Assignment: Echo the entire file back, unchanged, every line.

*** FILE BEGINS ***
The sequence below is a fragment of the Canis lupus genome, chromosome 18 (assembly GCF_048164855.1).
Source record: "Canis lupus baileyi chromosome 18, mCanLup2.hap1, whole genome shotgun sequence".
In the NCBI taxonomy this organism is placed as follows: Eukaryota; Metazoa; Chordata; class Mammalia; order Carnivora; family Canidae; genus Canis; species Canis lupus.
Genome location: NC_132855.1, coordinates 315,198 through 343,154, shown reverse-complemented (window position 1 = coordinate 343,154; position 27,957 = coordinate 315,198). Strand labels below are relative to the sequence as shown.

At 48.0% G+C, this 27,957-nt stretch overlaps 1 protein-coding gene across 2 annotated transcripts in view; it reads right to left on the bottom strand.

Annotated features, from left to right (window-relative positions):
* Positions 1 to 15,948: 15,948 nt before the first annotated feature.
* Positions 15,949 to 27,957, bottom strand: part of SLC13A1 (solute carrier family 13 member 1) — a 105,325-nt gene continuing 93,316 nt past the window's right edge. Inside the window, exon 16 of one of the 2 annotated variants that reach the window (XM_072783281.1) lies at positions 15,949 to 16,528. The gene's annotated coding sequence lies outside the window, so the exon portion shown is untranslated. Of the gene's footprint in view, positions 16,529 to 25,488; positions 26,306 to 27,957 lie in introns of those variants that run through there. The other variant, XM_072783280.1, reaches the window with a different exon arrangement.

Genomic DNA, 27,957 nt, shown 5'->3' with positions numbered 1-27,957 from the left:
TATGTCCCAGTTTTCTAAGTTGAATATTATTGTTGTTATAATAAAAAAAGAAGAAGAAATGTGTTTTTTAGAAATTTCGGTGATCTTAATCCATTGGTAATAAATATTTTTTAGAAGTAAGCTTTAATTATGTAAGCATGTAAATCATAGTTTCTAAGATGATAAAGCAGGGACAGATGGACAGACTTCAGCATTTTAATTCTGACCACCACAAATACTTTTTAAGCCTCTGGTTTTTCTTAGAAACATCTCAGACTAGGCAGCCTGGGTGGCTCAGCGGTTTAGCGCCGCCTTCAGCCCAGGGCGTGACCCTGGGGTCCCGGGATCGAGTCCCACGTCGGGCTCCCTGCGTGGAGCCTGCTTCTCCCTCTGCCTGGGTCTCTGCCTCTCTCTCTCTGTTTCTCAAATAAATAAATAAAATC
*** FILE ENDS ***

The sequence below is a fragment of the Canis lupus genome, chromosome 18 (assembly GCF_048164855.1).
Source record: "Canis lupus baileyi chromosome 18, mCanLup2.hap1, whole genome shotgun sequence".
In the NCBI taxonomy this organism is placed as follows: Eukaryota; Metazoa; Chordata; class Mammalia; order Carnivora; family Canidae; genus Canis; species Canis lupus.
Genome location: NC_132855.1, coordinates 315,198 through 343,154, shown reverse-complemented (window position 1 = coordinate 343,154; position 27,957 = coordinate 315,198). Strand labels below are relative to the sequence as shown.

At 48.0% G+C, this 27,957-nt stretch overlaps 1 protein-coding gene across 2 annotated transcripts in view; it reads right to left on the bottom strand.

Annotated features, from left to right (window-relative positions):
* Positions 1 to 15,948: 15,948 nt before the first annotated feature.
* Positions 15,949 to 27,957, bottom strand: part of SLC13A1 (solute carrier family 13 member 1) — a 105,325-nt gene continuing 93,316 nt past the window's right edge. Inside the window, exon 16 of one of the 2 annotated variants that reach the window (XM_072783281.1) lies at positions 15,949 to 16,528. The gene's annotated coding sequence lies outside the window, so the exon portion shown is untranslated. Of the gene's footprint in view, positions 16,529 to 25,488; positions 26,306 to 27,957 lie in introns of those variants that run through there. The other variant, XM_072783280.1, reaches the window with a different exon arrangement.

Genomic DNA, 27,957 nt, shown 5'->3' with positions numbered 1-27,957 from the left:
TATGTCCCAGTTTTCTAAGTTGAATATTATTGTTGTTATAATAAAAAAAGAAGAAGAAATGTGTTTTTTAGAAATTTCGGTGATCTTAATCCATTGGTAATAAATATTTTTTAGAAGTAAGCTTTAATTATGTAAGCATGTAAATCATAGTTTCTAAGATGATAAAGCAGGGACAGATGGACAGACTTCAGCATTTTAATTCTGACCACCACAAATACTTTTTAAGCCTCTGGTTTTTCTTAGAAACATCTCAGACTAGGCAGCCTGGGTGGCTCAGCGGTTTAGCGCCGCCTTCAGCCCAGGGCGTGACCCTGGGGTCCCGGGATCGAGTCCCACGTCGGGCTCCCTGCGTGGAGCCTGCTTCTCCCTCTGCCTGGGTCTCTGCCTCTCTCTCTCTGTTTCTCAAATAAATAAATAAAATC